Today, the revolution is digital and the age is informational, but design confronts a similar crisis. We have amazing electronic tools at our disposal; culture has modernized at staggering, computer processed speeds. But the tools are abused and cultural change is stupefying. We embrace technology because it is there and embrace change for change’s sake. Our buildings, objects, and graphics suffer as a result. Things are over-designed because new tools must be exploited; here, design says “look what I can do!” Things are poorly-designed because new tools provide templates and shortcuts that are mistakenly substituted for design itself; here, design says “look how easy it is!”
To rectify this situation we must Design Less!
I couldn’t agree more. But Gabrielle Esperdy leaves her essay, Less Is More Again — A Manifesto, much more ambiguous then any manifesto I’ve read before. Here’s the ending:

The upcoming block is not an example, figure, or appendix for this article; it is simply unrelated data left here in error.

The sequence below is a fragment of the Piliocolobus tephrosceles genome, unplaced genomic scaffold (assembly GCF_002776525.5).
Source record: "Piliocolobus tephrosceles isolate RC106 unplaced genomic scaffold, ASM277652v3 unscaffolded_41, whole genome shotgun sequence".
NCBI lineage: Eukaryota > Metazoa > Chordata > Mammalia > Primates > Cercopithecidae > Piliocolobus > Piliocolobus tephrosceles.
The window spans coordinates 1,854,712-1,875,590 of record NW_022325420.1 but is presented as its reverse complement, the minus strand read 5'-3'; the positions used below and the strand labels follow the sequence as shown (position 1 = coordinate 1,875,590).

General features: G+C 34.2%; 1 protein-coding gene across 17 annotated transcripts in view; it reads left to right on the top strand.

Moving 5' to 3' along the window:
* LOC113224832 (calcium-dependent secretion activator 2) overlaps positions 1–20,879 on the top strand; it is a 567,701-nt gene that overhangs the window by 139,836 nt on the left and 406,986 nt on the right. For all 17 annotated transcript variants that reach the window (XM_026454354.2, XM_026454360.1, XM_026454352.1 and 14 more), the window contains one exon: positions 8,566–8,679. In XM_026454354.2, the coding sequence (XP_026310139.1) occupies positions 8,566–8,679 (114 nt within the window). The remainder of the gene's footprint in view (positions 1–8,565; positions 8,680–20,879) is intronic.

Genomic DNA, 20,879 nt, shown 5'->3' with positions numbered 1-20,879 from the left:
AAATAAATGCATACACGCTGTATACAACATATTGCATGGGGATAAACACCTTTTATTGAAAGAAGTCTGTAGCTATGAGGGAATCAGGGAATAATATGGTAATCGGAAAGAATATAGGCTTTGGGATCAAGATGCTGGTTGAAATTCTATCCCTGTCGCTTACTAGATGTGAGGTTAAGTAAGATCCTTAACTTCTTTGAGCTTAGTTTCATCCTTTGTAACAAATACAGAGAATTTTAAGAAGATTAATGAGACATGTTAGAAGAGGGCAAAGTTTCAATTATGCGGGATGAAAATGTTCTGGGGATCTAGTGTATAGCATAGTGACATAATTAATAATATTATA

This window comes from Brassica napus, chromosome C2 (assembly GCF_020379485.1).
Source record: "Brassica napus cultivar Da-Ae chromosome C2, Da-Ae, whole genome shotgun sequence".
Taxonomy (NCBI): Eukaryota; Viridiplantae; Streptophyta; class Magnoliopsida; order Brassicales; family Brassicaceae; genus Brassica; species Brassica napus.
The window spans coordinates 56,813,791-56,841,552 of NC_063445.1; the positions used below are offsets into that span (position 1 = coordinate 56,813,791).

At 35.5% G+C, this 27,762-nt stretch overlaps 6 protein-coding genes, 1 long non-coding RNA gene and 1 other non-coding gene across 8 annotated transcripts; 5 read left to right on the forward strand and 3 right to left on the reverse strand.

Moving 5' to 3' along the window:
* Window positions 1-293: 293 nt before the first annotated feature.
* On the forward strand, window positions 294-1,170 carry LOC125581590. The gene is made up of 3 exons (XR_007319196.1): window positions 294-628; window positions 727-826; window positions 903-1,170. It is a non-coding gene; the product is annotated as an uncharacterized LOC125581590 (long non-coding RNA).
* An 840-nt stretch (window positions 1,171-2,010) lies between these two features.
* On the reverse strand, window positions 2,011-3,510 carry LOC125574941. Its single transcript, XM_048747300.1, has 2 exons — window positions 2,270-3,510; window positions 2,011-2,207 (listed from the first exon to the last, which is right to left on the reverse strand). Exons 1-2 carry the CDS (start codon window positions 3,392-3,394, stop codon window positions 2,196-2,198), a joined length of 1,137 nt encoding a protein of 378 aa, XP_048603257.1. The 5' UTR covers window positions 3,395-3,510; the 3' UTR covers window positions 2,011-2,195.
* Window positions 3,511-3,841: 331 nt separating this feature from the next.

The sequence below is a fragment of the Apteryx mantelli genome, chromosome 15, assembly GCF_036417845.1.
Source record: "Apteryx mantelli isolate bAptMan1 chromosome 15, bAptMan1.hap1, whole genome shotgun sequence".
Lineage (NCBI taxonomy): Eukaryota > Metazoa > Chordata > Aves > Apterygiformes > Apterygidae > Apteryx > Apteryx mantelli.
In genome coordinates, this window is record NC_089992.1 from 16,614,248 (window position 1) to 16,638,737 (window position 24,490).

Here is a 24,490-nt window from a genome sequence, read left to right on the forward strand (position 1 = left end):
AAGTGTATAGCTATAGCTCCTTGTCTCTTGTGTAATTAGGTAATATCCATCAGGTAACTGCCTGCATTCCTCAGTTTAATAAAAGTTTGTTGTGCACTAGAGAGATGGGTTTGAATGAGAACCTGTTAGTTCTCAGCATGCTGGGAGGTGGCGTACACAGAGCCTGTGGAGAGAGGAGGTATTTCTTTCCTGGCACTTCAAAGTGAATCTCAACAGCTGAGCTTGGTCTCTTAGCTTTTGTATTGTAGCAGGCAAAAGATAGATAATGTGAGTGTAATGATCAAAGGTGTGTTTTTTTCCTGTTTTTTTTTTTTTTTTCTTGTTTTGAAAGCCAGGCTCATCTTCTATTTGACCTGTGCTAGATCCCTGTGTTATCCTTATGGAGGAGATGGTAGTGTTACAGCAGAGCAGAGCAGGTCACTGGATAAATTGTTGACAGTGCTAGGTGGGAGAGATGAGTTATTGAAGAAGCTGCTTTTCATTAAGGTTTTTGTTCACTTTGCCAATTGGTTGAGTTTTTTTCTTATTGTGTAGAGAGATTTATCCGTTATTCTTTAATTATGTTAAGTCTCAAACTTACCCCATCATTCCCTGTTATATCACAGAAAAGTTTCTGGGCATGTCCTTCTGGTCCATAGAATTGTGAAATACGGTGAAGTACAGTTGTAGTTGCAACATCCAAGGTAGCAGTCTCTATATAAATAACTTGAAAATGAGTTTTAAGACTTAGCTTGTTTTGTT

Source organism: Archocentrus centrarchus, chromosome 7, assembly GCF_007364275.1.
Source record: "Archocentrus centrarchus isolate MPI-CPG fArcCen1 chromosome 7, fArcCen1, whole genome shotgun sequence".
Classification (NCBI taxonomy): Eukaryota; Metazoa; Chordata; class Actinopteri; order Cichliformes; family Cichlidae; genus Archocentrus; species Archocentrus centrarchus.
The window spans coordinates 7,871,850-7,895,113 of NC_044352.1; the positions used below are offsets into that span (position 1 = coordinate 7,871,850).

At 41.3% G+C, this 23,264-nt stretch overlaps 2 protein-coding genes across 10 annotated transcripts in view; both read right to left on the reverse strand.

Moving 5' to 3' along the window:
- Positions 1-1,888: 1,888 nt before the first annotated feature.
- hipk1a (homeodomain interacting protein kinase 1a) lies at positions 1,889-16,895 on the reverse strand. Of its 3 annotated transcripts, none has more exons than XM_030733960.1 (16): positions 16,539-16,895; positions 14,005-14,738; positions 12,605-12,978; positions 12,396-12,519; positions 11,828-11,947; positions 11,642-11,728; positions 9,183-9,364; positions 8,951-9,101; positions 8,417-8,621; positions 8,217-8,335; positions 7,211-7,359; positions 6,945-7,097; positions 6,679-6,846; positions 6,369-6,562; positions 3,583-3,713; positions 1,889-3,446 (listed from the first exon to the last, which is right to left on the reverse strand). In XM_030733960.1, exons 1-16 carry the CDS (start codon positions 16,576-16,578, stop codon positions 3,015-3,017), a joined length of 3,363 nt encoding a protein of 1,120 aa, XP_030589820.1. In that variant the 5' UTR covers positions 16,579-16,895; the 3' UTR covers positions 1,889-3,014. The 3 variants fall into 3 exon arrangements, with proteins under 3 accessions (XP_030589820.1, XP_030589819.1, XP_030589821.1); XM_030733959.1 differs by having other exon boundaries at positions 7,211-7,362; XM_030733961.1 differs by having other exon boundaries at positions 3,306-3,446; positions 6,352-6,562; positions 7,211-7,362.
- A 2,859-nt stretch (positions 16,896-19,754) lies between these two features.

Whether we are sitting at our computers, shopping at Target or Ikea, or walking down the street with our handheld devices, we are effortlessly, endlessly, unavoidably, inevitably, and mindlessly consuming design. Or to put it another way, we are consuming a thing — a website, a font, a screen, an icon, a t-shirt, a store, a sidewalk, a car, the list goes on and on — that someone, somewhere, sometime designed. If this is the designless world we welcome it and, with apologies to William Shakespeare, first thing we do, let’s kill all the designers.